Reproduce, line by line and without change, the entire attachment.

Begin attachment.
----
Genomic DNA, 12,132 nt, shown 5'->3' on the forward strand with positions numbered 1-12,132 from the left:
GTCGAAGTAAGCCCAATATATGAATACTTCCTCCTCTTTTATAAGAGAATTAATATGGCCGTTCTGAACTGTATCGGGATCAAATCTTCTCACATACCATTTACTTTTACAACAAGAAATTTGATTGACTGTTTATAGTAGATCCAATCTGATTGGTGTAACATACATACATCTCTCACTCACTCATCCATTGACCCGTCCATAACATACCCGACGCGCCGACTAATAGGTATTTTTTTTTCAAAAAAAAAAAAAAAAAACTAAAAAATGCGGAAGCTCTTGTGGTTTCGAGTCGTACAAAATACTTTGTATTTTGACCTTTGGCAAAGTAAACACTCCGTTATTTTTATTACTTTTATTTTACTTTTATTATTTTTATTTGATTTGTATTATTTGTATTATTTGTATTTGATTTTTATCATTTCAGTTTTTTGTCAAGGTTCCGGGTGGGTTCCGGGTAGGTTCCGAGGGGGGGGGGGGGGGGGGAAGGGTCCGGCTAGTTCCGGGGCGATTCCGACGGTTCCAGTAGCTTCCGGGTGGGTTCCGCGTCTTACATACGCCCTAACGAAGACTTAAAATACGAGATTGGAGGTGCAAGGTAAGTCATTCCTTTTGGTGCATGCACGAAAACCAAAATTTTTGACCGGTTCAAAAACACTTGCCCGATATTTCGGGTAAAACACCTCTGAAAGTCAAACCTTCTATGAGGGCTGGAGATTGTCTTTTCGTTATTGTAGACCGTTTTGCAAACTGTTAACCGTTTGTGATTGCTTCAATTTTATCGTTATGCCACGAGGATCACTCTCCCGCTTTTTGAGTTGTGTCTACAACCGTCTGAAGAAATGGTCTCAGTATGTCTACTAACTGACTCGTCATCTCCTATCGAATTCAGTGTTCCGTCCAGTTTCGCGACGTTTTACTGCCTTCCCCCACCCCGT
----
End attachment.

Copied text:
Genomic DNA, 12,132 nt, shown 5'->3' on the forward strand with positions numbered 1-12,132 from the left:
GTCGAAGTAAGCCCAATATATGAATACTTCCTCCTCTTTTATAAGAGAATTAATATGGCCGTTCTGAACTGTATCGGGATCAAATCTTCTCACATACCATTTACTTTTACAACAAGAAATTTGATTGACTGTTTATAGTAGATCCAATCTGATTGGTGTAACATACATACATCTCTCACTCACTCATCCATTGACCCGTCCATAACATACCCGACGCGCCGACTAATAGGTATTTTTTTTTCAAAAAAAAAAAAAAAAAACTAAAAAATGCGGAAGCTCTTGTGGTTTCGAGTCGTACAAAATACTTTGTATTTTGACCTTTGGCAAAGTAAACACTCCGTTATTTTTATTACTTTTATTTTACTTTTATTATTTTTATTTGATTTGTATTATTTGTATTATTTGTATTTGATTTTTATCATTTCAGTTTTTTGTCAAGGTTCCGGGTGGGTTCCGGGTAGGTTCCGAGGGGGGGGGGGGGGGGGGAAGGGTCCGGCTAGTTCCGGGGCGATTCCGACGGTTCCAGTAGCTTCCGGGTGGGTTCCGCGTCTTACATACGCCCTAACGAAGACTTAAAATACGAGATTGGAGGTGCAAGGTAAGTCATTCCTTTTGGTGCATGCACGAAAACCAAAATTTTTGACCGGTTCAAAAACACTTGCCCGATATTTCGGGTAAAACACCTCTGAAAGTCAAACCTTCTATGAGGGCTGGAGATTGTCTTTTCGTTATTGTAGACCGTTTTGCAAACTGTTAACCGTTTGTGATTGCTTCAATTTTATCGTTATGCCACGAGGATCACTCTCCCGCTTTTTGAGTTGTGTCTACAACCGTCTGAAGAAATGGTCTCAGTATGTCTACTAACTGACTCGTCATCTCCTATCGAATTCAGTGTTCCGTCCAGTTTCGCGACGTTTTACTGCCTTCCCCCACCCCGT